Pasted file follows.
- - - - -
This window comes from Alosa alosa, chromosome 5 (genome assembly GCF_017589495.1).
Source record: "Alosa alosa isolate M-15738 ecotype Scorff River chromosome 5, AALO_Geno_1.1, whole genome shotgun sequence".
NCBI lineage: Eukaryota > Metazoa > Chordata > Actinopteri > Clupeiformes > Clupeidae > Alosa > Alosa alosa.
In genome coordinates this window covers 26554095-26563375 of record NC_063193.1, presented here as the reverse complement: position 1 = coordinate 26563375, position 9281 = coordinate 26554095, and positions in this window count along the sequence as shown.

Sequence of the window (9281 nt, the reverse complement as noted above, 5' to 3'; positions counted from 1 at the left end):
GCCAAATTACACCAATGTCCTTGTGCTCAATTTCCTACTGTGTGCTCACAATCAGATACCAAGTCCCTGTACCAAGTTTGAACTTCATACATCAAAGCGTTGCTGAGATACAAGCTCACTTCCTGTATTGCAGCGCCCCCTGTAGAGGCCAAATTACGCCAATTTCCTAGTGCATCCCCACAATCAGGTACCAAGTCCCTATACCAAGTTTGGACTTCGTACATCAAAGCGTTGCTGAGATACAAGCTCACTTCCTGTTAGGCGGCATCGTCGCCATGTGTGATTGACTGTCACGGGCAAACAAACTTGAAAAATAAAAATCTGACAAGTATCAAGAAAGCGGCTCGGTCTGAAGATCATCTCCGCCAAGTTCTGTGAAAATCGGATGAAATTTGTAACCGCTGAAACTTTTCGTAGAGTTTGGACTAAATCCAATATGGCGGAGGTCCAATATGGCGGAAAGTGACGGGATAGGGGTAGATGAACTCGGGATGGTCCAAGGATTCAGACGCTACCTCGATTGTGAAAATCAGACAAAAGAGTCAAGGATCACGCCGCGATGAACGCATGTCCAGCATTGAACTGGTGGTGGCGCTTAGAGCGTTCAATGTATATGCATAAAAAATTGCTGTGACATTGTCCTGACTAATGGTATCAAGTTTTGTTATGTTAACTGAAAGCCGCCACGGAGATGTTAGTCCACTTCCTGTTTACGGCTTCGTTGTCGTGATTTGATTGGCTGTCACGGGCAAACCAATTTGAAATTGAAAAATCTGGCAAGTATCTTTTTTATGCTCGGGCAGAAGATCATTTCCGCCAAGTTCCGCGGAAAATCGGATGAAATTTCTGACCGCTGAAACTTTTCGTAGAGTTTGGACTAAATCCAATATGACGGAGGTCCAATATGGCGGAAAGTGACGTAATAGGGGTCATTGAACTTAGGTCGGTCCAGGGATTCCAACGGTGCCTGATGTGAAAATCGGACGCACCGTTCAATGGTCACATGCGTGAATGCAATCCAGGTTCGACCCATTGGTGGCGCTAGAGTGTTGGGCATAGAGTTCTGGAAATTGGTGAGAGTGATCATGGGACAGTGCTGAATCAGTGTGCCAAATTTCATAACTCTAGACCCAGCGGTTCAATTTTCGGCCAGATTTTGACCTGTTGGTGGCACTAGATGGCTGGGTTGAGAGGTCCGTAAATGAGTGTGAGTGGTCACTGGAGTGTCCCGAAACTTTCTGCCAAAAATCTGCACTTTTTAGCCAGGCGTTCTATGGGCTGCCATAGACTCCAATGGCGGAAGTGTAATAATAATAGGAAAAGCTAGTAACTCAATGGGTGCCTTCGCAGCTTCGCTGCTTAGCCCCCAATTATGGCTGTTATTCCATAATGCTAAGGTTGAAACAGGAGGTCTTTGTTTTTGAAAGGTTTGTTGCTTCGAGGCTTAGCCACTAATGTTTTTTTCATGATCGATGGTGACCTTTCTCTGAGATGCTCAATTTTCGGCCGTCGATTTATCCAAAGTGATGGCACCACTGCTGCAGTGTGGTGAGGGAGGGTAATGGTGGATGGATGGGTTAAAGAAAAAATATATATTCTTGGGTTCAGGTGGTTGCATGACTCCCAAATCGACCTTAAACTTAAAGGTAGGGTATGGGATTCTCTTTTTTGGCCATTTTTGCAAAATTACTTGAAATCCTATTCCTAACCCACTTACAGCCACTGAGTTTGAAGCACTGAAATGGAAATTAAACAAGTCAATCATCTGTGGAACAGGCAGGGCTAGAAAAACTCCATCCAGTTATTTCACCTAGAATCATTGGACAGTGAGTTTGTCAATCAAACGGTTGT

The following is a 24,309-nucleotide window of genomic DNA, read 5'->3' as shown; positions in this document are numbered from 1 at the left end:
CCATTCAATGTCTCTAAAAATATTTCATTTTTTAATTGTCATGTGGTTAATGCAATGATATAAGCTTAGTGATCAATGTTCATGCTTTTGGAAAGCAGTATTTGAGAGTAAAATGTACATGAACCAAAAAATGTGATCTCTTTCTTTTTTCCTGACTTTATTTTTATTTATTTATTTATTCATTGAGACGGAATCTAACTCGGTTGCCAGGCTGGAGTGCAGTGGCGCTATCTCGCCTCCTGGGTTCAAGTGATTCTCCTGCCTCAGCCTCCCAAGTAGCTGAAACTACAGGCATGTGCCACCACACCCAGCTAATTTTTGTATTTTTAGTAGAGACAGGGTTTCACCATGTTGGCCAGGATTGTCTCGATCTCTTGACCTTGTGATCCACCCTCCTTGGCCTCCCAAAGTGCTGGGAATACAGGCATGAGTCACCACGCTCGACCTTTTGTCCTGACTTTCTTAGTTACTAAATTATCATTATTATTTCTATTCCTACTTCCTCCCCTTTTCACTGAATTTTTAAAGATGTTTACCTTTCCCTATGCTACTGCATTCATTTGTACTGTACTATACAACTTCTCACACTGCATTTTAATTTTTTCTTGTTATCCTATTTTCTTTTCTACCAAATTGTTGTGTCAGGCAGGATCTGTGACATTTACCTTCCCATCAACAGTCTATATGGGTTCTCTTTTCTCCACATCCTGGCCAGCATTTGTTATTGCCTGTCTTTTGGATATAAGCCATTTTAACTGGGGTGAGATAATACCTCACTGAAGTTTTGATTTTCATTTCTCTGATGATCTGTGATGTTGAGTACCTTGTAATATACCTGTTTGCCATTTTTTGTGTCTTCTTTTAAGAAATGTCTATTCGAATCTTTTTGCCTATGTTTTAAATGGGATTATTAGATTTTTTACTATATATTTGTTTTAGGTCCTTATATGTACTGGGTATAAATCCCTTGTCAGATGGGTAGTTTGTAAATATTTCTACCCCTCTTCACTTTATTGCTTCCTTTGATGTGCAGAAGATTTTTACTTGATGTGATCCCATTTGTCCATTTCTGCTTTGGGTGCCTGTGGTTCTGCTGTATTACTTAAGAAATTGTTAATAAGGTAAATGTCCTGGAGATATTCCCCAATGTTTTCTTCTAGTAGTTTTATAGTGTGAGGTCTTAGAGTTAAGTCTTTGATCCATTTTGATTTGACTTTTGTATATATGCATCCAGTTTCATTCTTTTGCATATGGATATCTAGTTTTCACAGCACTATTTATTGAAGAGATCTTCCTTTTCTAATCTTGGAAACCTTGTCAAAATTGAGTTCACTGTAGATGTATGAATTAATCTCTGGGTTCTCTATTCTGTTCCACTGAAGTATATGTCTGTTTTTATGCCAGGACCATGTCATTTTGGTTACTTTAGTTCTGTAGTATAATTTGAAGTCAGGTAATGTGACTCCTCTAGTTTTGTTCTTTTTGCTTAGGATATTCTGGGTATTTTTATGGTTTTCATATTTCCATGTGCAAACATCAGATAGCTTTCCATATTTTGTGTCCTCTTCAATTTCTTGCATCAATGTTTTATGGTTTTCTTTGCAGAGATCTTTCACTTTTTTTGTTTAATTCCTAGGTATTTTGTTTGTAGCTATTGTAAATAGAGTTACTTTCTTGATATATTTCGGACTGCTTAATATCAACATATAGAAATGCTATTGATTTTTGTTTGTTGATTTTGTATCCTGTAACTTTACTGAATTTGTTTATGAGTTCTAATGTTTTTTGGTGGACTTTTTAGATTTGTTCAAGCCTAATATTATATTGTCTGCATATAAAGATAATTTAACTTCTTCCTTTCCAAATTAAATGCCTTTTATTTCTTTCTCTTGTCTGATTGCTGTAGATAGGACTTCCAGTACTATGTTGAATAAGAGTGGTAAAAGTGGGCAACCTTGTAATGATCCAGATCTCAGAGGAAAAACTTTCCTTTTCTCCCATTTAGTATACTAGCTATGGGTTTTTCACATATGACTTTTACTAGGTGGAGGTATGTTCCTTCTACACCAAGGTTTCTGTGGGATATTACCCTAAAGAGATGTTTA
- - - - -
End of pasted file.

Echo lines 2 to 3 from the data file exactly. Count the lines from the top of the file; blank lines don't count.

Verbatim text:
Source record: "Alosa alosa isolate M-15738 ecotype Scorff River chromosome 5, AALO_Geno_1.1, whole genome shotgun sequence".
NCBI lineage: Eukaryota > Metazoa > Chordata > Actinopteri > Clupeiformes > Clupeidae > Alosa > Alosa alosa.